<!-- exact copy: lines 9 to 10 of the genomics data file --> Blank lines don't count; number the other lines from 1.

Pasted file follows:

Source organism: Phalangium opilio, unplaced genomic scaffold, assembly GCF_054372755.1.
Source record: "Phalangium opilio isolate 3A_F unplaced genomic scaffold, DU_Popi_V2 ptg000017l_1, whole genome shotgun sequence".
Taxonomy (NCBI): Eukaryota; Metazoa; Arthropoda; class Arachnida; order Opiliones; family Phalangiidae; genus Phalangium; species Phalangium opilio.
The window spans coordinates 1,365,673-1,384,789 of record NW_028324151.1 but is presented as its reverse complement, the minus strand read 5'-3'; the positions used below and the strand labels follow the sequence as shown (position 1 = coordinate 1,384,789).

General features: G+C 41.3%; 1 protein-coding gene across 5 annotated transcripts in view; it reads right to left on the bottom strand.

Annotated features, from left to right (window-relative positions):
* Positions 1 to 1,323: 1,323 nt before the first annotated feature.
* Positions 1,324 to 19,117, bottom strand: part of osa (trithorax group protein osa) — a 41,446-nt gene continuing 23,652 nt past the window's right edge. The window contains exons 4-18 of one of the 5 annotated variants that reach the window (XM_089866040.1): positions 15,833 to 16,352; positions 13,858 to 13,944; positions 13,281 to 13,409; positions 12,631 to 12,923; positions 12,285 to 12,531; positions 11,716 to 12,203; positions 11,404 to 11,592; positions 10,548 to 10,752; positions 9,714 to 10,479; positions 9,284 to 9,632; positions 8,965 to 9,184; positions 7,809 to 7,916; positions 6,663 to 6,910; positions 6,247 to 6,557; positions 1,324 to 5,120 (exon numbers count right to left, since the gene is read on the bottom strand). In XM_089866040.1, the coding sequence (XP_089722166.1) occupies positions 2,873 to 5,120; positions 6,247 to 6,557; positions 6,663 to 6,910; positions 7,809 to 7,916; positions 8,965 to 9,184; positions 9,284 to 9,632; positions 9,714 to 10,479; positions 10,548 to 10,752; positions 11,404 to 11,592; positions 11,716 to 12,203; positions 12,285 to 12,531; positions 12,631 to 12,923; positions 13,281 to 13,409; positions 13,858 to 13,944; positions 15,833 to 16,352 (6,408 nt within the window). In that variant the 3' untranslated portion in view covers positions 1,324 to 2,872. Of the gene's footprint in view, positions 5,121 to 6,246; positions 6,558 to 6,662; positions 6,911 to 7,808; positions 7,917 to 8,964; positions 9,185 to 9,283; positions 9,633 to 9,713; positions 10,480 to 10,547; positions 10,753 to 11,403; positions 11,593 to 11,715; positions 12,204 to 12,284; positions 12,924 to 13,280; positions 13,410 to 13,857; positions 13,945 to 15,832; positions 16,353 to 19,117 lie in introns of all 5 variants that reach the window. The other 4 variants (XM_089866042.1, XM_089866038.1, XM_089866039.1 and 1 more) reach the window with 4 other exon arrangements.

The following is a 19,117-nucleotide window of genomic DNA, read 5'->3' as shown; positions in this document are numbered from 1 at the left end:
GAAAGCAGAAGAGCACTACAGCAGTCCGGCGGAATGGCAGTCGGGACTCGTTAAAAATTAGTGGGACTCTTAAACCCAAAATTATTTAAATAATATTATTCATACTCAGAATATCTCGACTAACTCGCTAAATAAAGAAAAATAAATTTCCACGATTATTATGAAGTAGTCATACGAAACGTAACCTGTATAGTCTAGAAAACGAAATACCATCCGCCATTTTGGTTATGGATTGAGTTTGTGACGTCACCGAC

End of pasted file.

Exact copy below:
The following is a 19,117-nucleotide window of genomic DNA, read 5'->3' as shown; positions in this document are numbered from 1 at the left end:
GAAAGCAGAAGAGCACTACAGCAGTCCGGCGGAATGGCAGTCGGGACTCGTTAAAAATTAGTGGGACTCTTAAACCCAAAATTATTTAAATAATATTATTCATACTCAGAATATCTCGACTAACTCGCTAAATAAAGAAAAATAAATTTCCACGATTATTATGAAGTAGTCATACGAAACGTAACCTGTATAGTCTAGAAAACGAAATACCATCCGCCATTTTGGTTATGGATTGAGTTTGTGACGTCACCGAC